A disused barge bought in Holland, a cargo hold converted in Belgium and a live aboard lifestyle discovered in France. The humorously told story of how and why a British couple built their home and their dream on water. More
Peter and Meg realise their dream of sailing the Mediterranean. Then they realise Meg wasn’t designed to be an ocean going sailor. Taking their yacht to England via inland France, they discover an alternative escape from noise, traffic and junk mail. A floating home, complete with brick fireplace and geraniums, becomes a maybe, one day, new dream.
In England, Meg is appalled at the price of thermal vests. Peter, looking for work somewhere the sun shines quite often, studies sits vac in Flight International while Meg drools over boats and canals in Waterways World. They had no intention of going to Belgium, but fate, in the form of a man called Malcolm, puts Peter in work at Brussels Airport – and Meg on the trail of barges in Holland.
They find Colibri too easily. Making the decision to buy this sixty-year-old, eighty-seven foot barge is much tougher, but that is only the beginning of tough. Persuading a cargo hold to become a three bedroomed home entails some tricky episodes. The antique toilet that swallows buttocks simply has to go before Peter can begin his erection of irregular shaped walls and ceilings. Luxuries like water, electricity and keeping warm have to be considered, and it’s important that the boat stays level until cement shower bases are set.
An embarrassingly verbose parrot, a cat that wants to walk on water and a hose that can lift a man off the ground with a rampant ton of water are just a few of the ingredients in a complicated life. A Belgian bricklayer who doesn’t realise a spirit level is invalid on a tilting boat is more than they need.
Then there is the question of ballast because, of course, this is no ordinary home. There is still the business of making it move. Shifting several tons of concrete slabs, delivered in pouring rain the very day the cat puts Peter’s back out, was not part of Meg’s euphoric dream. Meanwhile, a gale is bringing trees down, and she can’t wait to use the chain saw she had for Christmas.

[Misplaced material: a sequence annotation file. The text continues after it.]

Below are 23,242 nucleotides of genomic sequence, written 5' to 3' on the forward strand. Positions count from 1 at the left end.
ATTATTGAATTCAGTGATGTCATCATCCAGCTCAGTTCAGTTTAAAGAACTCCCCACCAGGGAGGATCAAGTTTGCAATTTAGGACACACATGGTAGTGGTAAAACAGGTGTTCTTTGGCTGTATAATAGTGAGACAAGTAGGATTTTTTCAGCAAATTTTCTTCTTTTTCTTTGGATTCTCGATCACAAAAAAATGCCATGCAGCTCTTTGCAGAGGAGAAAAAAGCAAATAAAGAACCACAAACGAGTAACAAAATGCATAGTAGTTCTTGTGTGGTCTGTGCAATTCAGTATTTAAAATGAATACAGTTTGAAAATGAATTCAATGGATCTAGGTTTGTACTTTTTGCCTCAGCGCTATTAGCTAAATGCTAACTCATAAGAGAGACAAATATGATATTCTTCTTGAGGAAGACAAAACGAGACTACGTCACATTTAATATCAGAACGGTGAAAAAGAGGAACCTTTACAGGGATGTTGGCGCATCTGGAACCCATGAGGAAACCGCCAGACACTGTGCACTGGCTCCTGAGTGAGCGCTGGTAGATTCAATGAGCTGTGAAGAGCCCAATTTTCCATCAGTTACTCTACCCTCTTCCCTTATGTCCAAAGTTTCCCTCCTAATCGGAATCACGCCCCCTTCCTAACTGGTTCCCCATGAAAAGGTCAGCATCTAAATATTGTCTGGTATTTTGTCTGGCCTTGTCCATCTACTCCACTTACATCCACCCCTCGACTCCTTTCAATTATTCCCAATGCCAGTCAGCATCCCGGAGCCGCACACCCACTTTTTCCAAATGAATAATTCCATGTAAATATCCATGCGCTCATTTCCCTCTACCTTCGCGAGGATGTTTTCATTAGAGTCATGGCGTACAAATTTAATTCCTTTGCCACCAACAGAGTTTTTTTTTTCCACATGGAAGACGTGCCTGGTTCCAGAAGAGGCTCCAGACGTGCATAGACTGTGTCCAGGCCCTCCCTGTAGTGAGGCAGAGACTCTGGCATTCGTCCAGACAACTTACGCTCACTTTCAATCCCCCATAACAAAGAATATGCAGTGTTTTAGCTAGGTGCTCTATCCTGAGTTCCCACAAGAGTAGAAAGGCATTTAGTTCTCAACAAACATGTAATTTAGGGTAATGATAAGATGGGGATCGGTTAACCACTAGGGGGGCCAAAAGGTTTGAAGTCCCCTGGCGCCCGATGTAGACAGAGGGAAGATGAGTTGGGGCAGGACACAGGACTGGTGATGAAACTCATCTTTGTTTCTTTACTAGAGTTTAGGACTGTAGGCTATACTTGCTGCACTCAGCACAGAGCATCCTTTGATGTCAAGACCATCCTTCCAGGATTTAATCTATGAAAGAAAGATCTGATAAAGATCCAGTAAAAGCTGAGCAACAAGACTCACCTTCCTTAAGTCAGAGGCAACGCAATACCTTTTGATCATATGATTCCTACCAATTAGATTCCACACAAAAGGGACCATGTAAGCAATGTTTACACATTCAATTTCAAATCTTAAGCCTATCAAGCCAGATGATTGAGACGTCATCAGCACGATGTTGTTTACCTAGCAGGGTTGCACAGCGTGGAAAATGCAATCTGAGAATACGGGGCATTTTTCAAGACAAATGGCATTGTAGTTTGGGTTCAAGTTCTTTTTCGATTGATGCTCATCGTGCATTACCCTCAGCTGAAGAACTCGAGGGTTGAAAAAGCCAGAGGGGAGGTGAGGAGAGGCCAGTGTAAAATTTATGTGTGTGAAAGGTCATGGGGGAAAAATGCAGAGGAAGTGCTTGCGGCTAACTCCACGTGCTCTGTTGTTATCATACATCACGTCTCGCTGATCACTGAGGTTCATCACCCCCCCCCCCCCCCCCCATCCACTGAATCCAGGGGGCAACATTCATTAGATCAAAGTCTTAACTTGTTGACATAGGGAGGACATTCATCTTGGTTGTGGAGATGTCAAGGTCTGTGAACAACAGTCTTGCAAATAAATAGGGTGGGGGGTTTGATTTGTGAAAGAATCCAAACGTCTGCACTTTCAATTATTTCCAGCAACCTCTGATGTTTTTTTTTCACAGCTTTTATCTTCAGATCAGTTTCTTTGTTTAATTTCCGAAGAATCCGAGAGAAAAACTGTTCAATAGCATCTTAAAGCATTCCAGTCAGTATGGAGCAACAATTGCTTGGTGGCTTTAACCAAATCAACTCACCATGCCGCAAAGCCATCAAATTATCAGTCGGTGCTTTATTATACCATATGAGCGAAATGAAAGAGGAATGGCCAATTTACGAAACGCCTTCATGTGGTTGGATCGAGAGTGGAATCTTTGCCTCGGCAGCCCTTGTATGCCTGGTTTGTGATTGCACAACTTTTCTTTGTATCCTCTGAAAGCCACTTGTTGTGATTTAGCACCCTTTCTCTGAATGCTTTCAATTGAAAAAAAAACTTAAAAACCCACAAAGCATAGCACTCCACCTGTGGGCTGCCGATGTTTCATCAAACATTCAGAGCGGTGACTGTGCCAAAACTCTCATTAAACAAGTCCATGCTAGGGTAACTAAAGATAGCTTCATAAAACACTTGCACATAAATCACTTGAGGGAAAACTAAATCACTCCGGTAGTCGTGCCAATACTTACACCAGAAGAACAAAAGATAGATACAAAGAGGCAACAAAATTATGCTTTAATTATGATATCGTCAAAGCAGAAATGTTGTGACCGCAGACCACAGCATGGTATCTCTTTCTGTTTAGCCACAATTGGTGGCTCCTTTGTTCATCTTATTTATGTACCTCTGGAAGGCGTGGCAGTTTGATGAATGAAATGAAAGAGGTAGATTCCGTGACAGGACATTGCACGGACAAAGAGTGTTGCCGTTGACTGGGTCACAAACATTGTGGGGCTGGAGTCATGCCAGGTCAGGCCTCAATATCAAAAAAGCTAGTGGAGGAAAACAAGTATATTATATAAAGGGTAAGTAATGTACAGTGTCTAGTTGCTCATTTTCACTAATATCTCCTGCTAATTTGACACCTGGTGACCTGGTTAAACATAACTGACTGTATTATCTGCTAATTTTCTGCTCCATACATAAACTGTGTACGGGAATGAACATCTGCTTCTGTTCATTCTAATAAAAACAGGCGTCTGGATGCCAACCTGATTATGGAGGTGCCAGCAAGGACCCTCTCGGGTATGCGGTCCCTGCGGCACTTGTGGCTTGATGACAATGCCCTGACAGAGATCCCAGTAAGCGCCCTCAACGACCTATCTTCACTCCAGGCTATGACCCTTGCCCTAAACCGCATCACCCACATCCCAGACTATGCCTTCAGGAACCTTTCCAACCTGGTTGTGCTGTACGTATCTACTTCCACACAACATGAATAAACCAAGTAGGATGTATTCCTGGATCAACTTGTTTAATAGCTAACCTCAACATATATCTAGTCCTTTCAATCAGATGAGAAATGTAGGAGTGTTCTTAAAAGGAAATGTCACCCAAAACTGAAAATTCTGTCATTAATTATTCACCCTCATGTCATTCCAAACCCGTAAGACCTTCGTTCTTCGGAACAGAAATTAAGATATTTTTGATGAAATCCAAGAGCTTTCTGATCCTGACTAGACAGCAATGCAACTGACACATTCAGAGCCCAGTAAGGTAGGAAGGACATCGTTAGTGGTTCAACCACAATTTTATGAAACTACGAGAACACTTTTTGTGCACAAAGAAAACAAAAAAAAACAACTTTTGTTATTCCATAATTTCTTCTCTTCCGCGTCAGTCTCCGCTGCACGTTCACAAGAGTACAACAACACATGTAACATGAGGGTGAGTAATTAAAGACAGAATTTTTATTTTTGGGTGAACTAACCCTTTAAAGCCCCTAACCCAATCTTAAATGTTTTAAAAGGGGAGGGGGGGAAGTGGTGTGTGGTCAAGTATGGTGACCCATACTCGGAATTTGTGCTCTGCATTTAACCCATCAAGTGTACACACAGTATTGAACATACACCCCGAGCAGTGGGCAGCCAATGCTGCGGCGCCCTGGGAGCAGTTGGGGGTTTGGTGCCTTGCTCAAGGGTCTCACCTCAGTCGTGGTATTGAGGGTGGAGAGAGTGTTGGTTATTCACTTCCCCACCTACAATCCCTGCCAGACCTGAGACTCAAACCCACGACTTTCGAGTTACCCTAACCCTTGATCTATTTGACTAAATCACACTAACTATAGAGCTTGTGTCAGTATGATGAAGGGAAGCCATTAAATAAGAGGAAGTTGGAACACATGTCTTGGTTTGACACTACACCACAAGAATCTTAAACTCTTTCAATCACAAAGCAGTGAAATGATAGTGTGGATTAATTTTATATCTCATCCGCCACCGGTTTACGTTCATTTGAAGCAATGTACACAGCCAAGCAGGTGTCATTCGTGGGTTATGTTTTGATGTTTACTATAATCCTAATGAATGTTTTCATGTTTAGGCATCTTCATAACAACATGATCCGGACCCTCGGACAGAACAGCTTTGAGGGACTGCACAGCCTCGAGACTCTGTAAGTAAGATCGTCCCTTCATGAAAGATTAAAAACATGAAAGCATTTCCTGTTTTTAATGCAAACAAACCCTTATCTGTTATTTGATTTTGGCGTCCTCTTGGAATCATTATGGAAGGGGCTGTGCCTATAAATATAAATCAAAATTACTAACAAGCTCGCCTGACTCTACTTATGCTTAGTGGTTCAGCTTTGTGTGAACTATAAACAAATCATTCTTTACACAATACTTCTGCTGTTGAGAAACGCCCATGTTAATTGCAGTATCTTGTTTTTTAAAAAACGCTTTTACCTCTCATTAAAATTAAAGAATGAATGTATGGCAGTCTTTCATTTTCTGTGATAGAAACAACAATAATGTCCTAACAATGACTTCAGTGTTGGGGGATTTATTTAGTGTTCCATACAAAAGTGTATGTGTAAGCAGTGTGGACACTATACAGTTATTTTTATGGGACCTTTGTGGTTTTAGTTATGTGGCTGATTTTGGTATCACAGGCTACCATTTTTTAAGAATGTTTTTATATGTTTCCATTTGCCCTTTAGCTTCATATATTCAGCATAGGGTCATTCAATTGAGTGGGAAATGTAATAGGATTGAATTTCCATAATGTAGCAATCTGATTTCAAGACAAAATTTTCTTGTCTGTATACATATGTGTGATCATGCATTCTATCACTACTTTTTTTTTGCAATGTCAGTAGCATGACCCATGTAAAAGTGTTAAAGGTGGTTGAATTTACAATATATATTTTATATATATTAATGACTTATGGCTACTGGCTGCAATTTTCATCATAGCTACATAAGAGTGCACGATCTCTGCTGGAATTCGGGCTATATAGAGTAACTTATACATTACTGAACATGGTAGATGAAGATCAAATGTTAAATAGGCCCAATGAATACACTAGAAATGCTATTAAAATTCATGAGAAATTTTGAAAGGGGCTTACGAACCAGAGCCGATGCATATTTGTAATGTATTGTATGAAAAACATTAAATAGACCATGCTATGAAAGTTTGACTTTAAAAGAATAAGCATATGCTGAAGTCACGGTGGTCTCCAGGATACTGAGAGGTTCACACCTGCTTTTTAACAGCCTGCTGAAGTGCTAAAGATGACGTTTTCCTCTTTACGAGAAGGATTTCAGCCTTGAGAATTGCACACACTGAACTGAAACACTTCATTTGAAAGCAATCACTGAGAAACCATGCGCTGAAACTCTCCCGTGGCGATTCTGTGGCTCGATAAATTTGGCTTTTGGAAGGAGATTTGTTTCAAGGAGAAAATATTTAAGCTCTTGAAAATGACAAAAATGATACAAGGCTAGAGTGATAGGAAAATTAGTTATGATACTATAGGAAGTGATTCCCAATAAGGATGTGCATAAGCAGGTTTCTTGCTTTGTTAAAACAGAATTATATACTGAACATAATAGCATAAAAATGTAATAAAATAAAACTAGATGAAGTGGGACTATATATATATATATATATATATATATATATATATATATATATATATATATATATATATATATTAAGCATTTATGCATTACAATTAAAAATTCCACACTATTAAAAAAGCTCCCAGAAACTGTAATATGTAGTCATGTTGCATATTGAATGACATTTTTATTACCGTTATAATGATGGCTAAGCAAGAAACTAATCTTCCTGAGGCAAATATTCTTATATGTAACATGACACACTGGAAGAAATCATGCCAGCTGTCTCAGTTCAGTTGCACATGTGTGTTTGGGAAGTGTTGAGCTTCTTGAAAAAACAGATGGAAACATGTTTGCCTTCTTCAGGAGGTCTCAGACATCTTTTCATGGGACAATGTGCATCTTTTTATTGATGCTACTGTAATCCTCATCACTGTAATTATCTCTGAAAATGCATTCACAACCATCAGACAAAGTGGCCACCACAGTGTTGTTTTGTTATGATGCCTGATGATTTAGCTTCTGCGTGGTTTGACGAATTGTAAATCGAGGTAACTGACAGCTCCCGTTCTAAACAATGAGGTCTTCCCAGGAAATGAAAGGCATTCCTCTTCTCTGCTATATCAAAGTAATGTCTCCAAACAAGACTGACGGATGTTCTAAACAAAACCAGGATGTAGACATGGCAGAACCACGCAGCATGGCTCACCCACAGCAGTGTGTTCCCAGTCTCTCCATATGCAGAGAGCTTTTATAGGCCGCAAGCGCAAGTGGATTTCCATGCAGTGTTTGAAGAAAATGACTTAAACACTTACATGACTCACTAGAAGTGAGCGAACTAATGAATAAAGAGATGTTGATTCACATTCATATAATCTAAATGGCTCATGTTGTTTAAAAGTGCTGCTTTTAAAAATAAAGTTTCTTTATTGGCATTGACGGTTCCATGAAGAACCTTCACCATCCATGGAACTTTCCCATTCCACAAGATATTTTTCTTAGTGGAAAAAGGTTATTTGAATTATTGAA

Through it all, France and her waterways beckon. The completion of Peter’s contract sets them free to cruise, but not before a diminutive Belgian welder assists in transforming Colibri into a bomb site lookalike, all in the cause of a bigger wheelhouse.
For her forty-eighth birthday, Meg receives a rope, a ladder and freedom, and a half converted barge heads for France. The River Meuse in flood, Strasbourg by Easter, Dijon for Summer and a barge crashing spotter on an impossible to negotiate canal bridge are all part of their travelling joys. Choosing where to moor their home for the night, dining beneath the stars and cycling down the towpath to find bread for breakfast and returning with sunflowers instead becomes a way of life.
Summer gives way to winter, and Meg and Peter settle down in beautiful Burgundy. Between dinner engagements, arrived at courtesy of an uncontrollable fog-bound dinghy, and mental disorder wrought by thirteen inches of neurotic dog, building re-commences. A front door would be handy, and the cast iron stove, ornately endowed with an over the top Sound of Music scene, must be installed before the cobwebs on the lady singer’s shelf like bosom dampen her tenor’s aria.
With the return of warm, sunny weather, Peter practises saying w-w-work whilst realising he is not ready to return to high stress at a noisy, polluted airfield. A litre of red Chateau Plastique, consumed on a moonlit deck, helps them to decide that it’s easier to ignore the white window envelope from the bank than the onset of spring and those other boaters happily planning summer cruising.
That’s it – they’ll just have to keep sailing into the sunset! And it’s all Malcom’s fault anyway.